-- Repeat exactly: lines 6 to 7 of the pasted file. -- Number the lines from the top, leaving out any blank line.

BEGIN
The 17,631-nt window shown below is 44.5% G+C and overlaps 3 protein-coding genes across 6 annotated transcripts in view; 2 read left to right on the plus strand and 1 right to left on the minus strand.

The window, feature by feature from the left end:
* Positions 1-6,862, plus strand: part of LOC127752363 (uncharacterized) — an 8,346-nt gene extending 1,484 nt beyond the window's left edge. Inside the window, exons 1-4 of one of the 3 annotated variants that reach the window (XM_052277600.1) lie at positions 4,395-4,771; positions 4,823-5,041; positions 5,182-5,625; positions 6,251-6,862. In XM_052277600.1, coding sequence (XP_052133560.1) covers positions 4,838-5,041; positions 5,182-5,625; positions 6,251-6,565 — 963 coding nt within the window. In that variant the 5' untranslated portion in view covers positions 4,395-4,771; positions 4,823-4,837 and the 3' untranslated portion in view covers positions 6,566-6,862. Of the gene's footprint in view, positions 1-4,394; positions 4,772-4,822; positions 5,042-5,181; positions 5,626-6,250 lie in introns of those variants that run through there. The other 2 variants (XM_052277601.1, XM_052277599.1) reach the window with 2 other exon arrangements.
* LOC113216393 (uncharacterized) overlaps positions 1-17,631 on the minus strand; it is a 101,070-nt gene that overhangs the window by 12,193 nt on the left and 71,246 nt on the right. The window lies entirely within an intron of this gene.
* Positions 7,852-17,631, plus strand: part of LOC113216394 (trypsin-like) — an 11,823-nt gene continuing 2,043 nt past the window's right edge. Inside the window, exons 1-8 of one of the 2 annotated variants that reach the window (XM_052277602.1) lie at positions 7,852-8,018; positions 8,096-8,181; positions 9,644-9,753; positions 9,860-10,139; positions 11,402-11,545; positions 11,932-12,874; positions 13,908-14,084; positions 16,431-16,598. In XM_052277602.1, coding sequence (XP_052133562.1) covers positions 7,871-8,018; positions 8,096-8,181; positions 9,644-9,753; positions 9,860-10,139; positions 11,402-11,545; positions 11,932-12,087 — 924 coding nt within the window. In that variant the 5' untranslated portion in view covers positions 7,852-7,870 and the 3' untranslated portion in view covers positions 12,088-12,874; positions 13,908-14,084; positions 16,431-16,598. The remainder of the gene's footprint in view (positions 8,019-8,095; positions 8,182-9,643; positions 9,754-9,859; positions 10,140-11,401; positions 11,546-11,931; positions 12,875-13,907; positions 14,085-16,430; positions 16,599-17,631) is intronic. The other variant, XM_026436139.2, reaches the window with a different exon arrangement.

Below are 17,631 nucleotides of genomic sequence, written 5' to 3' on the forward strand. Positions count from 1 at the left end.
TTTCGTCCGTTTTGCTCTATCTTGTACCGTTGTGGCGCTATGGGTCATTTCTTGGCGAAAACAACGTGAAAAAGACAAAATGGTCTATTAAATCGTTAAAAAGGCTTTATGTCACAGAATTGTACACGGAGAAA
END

Below are 17,631 nucleotides of genomic sequence, written 5' to 3' on the forward strand. Positions count from 1 at the left end.
TTTCGTCCGTTTTGCTCTATCTTGTACCGTTGTGGCGCTATGGGTCATTTCTTGGCGAAAACAACGTGAAAAAGACAAAATGGTCTATTAAATCGTTAAAAAGGCTTTATGTCACAGAATTGTACACGGAGAAA